Terror bill 'threatens access to justice'
Counter-terrorism legislation currently before parliament is a threat to the independence of the courts, according to The Law Society.
The professional body for solicitors has said the Counter-Terrorism and Security Bill could have "a significant effect” on both human rights and judicial safeguards.
The Bill has its second reading the Lords tomorrow, having cleared its Commons stages.
Ministers plans to introduce ‘temporary exclusion orders’ (TEO) to control the return of British citizens suspected of involvement in terrorism-related activity abroad.
The Law Society said arbitrary bans on returning to your own country are expressly prohibited by the Universal Declaration of Human Rights 1948, Articles 2 and 6 of the European Convention on Human Rights (ECHR) and Article 12 of the International Covenant on Civil and Political Rights (ICCPR).
President of the Law Society Andrew Caplen said:
"From a human rights perspective, there are a number of measures proposed under the Government's new Bill that give cause for concern.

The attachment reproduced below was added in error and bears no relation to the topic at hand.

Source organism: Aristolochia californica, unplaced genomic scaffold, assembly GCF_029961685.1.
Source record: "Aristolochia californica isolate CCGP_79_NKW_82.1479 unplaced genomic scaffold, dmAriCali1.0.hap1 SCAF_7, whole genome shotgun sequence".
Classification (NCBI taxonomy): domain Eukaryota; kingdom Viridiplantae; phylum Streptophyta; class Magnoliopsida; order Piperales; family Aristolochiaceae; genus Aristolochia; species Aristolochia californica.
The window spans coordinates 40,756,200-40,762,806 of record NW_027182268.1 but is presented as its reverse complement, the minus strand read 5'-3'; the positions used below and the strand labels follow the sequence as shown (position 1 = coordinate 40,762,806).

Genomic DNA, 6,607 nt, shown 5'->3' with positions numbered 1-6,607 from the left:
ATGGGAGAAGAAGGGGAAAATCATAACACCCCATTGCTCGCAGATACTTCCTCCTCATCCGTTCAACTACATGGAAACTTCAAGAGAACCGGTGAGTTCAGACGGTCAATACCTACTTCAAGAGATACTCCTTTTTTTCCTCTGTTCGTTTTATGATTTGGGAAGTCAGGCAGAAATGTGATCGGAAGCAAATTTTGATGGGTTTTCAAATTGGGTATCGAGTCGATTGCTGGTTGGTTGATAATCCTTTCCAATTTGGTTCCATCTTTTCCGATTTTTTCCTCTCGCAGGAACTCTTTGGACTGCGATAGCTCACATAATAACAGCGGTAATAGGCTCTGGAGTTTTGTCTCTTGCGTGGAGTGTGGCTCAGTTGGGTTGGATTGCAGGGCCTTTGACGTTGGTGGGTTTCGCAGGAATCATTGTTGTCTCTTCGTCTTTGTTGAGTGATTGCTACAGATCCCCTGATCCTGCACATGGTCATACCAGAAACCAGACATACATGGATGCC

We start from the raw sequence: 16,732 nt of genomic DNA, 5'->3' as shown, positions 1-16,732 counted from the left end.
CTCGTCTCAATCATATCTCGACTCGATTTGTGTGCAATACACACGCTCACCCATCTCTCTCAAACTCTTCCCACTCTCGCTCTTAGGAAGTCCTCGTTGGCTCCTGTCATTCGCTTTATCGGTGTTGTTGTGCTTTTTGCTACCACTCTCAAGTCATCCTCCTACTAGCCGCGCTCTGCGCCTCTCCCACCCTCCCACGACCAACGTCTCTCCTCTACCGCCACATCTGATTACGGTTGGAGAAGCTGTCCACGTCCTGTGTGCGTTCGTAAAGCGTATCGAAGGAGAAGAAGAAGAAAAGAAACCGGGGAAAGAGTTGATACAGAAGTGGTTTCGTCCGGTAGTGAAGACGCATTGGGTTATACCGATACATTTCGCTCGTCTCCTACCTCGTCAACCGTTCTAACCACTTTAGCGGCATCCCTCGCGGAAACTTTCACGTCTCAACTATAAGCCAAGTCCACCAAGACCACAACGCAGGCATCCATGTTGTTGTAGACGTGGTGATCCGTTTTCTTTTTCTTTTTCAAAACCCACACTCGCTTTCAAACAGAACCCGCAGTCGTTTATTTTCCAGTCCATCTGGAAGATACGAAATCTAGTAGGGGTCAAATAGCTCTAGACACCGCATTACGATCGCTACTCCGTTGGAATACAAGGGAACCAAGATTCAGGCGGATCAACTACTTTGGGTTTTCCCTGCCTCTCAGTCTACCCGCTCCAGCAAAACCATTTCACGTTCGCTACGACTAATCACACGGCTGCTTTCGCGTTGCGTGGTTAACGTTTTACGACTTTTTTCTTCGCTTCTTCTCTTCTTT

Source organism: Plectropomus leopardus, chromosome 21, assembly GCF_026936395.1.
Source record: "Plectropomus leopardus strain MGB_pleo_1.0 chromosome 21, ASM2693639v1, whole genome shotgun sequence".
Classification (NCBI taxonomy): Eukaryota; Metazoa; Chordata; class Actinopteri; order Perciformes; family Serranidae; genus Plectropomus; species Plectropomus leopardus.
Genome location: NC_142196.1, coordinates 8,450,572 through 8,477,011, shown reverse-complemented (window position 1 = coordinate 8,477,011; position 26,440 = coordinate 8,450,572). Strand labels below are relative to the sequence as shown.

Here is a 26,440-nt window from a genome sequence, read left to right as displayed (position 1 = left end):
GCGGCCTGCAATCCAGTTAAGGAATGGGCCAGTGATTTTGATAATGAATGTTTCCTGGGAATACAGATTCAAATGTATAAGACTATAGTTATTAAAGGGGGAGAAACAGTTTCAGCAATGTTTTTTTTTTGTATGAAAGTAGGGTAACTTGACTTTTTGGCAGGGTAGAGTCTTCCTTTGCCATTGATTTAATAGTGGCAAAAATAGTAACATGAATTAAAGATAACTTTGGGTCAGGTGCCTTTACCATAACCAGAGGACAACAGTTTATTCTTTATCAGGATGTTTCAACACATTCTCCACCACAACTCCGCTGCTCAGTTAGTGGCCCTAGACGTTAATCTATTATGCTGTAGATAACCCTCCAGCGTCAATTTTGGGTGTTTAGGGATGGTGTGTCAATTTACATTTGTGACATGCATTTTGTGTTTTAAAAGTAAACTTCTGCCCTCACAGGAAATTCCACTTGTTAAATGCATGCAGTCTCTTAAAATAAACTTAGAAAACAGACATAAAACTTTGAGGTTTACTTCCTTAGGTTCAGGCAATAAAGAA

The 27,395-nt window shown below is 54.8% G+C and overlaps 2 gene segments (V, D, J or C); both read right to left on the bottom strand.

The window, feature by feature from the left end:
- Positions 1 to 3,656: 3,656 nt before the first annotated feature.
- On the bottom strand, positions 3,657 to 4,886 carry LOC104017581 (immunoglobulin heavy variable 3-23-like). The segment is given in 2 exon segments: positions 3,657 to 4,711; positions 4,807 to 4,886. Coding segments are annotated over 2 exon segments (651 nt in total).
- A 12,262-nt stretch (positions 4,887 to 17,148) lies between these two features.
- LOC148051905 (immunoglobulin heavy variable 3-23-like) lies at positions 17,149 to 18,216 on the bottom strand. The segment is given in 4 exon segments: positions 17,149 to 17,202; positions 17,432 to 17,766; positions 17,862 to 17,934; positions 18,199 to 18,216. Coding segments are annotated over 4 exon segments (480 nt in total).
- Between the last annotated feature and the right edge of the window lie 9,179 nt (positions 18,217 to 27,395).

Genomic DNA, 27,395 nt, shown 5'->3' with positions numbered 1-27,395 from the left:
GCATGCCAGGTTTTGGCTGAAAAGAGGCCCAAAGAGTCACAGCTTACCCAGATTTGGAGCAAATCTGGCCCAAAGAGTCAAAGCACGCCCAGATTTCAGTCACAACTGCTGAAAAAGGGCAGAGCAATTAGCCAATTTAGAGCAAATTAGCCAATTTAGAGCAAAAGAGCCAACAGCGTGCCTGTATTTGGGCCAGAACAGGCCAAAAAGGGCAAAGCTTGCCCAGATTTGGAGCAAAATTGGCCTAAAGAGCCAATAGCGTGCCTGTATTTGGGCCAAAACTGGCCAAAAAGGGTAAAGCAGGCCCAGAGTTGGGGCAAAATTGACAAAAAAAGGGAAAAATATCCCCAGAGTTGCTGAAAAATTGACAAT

"While it is appreciated that there is a balance to be struck between the threats to national security posed by terrorism and avoiding diminishing civil and human rights, our fundamental liberties must not be forgotten."
The Law Society is calling for the Bill to be amended to provide proper oversight and judicial safeguards to make sure these powers are not abused and to ensure that measures are effective and proportionate.
It is also calling for clauses on the retention of relevant internet data to be removed, pending the outcome of the review of investigatory powers and the development of a clearer vision of an overall legislative framework for communications data retention and access.
Parliament's Joint Committee on Human Rights has already raised concerns about limitations on access to courts, allowing challenges to the new powers that the Bill will give are absent and the apparent lack of independence from government.
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